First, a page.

The minute-to-minute gameplay of Anthem is incredible. It’s genuinely some of the most fun I’ve ever had in an action game. When you’re getting started in Anthem, the flying is responsive, the guns are powerful, and you feel like a god with your destructive powers. Hearing the satisfying ping as you set off combos or wreaking havoc with your Ultimate leaves a real impression on you. It’s a shame, then, that these feelings are somewhat short-lived.

The main story will take somewhere around 12-20 hours to complete, after which there’s a little grind to level 30 – most people finish the campaign around level 21-25. Once you hit 30, you unlock extra end-game activities and the Grandmaster difficulty levels. Each of these 3 levels requires a higher overall power score, as the enemies get tougher and deal more damage to you as you ramp up the difficulty. The higher difficulty also gives you a better chance of unlocking better gear, though, as Legendary and Masterwork components, abilities and weapons are more likely to drop for you. These are the top 2 tiers of items in Anthem, and without them, you’re pretty much useless on anything above Hard.

It’s sad, then, that these aren’t dolled out to the players by the bucket-load, as we’ve come to expect from the looter shooter genre. If you return to Borderlands or The Division after playing Anthem, you’ll be shocked by how much loot there is to pick up, and this is the primary issue with Anthem.

In a vacuum, it’s an enjoyable game with engaging mechanics and the first 30-40 hours are full of meaningful improvement. Beyond that, there is very little end-game compared to its competitors, however, which is the primary reason for buying a looter shooter. People don’t play Warframe to race through the story and move onto something else – the design and appeal of the genre is to grind for rewarding improvements to your power level. Gamers want to feel like their time is worth something, and unfortunately, Anthem’s end game fails to deliver this at present.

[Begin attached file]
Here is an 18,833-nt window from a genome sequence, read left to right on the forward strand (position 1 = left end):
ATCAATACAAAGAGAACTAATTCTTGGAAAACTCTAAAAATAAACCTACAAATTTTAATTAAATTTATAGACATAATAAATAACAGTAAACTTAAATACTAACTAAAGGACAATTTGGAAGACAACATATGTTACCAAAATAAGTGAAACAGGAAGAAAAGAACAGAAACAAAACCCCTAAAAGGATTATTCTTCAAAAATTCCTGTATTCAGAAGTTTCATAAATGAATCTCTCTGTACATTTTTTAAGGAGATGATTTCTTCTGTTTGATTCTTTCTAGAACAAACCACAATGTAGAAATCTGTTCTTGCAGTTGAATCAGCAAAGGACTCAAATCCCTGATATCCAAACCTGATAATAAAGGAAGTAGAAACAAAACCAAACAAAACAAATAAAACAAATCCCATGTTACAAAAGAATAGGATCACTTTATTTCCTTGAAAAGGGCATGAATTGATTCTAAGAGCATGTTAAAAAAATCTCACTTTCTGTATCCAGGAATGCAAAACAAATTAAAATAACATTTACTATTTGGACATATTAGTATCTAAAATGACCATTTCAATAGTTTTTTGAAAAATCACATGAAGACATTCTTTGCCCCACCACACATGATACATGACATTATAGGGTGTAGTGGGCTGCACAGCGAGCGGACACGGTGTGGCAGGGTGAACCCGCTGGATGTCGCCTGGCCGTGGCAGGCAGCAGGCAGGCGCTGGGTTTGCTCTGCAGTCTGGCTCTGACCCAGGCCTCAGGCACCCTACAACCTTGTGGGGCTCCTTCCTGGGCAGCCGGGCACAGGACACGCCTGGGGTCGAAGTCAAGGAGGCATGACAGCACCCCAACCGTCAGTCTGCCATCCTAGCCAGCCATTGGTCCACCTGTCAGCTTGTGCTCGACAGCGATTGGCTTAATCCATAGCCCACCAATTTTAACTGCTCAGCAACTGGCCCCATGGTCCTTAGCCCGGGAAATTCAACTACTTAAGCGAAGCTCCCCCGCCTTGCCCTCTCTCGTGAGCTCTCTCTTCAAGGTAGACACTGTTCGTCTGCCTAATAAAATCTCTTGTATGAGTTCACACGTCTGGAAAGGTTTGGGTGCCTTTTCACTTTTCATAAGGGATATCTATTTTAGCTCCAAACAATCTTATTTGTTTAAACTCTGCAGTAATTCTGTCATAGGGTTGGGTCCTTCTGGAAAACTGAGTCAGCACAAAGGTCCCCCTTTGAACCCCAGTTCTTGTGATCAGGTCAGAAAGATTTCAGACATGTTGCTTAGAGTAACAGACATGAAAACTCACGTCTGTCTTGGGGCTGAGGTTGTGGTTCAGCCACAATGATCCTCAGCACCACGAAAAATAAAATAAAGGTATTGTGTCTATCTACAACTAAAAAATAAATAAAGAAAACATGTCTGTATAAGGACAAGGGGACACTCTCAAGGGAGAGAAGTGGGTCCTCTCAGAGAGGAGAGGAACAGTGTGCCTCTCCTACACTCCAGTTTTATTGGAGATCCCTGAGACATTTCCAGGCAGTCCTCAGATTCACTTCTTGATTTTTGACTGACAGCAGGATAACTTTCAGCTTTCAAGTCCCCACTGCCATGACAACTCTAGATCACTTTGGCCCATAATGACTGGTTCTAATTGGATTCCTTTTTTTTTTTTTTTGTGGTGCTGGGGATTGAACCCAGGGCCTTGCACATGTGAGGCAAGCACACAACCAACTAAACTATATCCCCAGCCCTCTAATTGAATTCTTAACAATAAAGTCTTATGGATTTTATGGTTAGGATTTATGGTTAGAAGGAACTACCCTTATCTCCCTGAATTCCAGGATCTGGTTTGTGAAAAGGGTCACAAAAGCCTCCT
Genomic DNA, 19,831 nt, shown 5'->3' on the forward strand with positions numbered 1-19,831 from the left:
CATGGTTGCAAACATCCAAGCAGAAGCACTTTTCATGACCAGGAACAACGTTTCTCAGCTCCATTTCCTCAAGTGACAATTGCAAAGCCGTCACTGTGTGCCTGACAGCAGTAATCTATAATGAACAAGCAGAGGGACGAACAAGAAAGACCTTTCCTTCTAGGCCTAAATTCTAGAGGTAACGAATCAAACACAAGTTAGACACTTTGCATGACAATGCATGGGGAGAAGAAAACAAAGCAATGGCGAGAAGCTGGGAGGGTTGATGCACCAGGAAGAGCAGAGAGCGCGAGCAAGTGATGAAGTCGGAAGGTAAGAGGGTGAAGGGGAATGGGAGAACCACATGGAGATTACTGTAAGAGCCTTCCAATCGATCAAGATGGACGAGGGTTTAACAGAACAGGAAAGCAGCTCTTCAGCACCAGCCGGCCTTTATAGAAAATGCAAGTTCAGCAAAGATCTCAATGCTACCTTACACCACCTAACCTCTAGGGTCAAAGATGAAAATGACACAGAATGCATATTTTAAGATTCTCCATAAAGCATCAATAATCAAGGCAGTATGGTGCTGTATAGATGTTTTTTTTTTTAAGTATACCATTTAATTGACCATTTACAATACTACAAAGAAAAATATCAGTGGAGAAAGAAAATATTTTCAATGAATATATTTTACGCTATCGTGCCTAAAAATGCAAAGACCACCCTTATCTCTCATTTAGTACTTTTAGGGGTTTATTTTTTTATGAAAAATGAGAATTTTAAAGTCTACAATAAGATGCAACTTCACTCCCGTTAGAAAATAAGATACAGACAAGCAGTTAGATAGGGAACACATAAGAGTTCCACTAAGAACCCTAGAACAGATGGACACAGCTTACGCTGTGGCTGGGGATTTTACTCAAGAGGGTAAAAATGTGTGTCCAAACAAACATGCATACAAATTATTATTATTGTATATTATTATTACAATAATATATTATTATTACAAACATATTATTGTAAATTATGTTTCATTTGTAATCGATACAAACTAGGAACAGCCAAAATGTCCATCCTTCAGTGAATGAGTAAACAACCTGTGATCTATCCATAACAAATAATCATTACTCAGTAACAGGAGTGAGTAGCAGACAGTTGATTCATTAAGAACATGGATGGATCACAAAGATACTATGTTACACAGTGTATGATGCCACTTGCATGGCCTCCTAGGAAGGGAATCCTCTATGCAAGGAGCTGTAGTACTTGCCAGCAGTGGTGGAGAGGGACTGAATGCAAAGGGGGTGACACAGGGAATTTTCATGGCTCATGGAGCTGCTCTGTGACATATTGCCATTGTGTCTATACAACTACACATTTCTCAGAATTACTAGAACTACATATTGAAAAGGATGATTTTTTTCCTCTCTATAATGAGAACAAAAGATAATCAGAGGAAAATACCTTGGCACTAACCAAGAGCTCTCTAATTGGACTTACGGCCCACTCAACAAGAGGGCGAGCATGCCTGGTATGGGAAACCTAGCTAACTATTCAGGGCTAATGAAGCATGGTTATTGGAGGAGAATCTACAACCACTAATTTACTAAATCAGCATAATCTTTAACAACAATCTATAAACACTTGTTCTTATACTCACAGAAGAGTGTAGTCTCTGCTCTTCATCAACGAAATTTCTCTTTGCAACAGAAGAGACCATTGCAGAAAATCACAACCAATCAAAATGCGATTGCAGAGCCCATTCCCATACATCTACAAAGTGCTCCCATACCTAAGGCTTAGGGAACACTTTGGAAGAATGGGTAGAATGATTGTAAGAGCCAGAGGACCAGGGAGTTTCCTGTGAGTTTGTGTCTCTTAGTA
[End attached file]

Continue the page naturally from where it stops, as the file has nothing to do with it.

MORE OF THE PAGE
There are only 3 factions of enemies to fight, 3 Stronghold missions – which serve as mini-raids that most of the community repeatedly run – and a handful of daily and Legendary missions. Once you reach a certain power level, the game stops rewarding you consistently, and the grind becomes more of a chore. There is a 90-day roadmap in place, which is meant to conclude in a Cataclysm event in May, but Anthem has been rife with controversy, bugs and community outrage since release. It’s difficult to see how far away the light is at the end of Anthem’s tunnel, or how long it will take to reach it. We can only hope EA doesn’t pull the plug before Bioware can turn Anthem into the “Bob Dylan of video games” that it was supposed to be.


Anthem has thoroughly enjoyable gameplay but lacks the rewarding loop that’s designed to keep you coming back. At present, the shotgun spread of RNG leaves the majority of players feeling underwhelmed with their loot, and the drop rates aren’t high enough to see consistent improvement of your power. It’s well worth playing for the first 30 hours or so, but beyond that, the lustre starts to wear off.

It may well be worth returning to in the future, and I hope it does make a recovery because they have something genuinely engaging at the core, but I’m not willing to renew my online subscription in the meantime. Play it, shelf it, and come back in May. Hopefully, the kinks will have been mostly worked out by then, and there will be more content to prop up the replayability.

Rapid Reviews UK Rating

You can purchase Anthem on the PlayStation Store at the following link,